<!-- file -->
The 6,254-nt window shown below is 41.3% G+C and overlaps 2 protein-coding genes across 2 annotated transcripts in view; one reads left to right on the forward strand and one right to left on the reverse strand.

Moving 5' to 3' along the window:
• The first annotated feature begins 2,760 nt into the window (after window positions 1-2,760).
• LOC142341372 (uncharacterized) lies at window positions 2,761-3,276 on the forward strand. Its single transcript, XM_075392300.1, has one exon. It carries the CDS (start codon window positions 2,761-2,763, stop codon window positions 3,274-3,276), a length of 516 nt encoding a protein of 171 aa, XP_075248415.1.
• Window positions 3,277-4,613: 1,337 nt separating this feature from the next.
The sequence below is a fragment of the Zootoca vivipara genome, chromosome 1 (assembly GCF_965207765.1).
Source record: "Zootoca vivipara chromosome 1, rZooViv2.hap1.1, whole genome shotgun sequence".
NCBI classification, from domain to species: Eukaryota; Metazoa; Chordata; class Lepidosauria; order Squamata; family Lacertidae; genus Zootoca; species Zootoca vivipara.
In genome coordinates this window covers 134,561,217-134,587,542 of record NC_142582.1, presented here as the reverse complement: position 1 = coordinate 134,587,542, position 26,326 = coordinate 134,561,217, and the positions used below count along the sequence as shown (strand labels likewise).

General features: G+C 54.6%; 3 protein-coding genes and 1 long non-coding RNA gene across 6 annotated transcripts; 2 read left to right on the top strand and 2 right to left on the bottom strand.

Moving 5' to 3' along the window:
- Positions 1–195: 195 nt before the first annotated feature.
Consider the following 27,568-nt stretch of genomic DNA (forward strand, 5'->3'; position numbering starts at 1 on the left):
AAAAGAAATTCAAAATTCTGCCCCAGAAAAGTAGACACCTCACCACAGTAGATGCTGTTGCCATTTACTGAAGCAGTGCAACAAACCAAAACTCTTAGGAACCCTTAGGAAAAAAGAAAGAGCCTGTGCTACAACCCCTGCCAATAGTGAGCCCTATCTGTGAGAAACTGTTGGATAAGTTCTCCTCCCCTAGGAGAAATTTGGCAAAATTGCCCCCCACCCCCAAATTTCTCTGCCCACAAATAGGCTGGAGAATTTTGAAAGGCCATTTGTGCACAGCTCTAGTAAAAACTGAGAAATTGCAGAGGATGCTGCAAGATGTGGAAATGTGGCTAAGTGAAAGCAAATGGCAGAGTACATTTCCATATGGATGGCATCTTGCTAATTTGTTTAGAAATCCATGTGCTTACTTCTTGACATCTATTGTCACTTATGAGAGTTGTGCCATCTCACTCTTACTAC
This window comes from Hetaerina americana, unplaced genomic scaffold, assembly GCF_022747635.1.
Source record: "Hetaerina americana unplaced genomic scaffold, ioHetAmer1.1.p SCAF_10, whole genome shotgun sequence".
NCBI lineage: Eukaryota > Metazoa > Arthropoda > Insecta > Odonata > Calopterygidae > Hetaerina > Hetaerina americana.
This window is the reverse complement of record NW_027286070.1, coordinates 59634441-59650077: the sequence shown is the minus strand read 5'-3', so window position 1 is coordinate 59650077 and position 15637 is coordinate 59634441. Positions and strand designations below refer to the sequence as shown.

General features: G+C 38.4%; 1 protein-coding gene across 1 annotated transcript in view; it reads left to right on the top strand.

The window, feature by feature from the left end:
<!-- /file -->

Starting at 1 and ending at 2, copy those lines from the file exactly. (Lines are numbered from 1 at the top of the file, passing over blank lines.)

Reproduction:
The 6,254-nt window shown below is 41.3% G+C and overlaps 2 protein-coding genes across 2 annotated transcripts in view; one reads left to right on the forward strand and one right to left on the reverse strand.

Moving 5' to 3' along the window: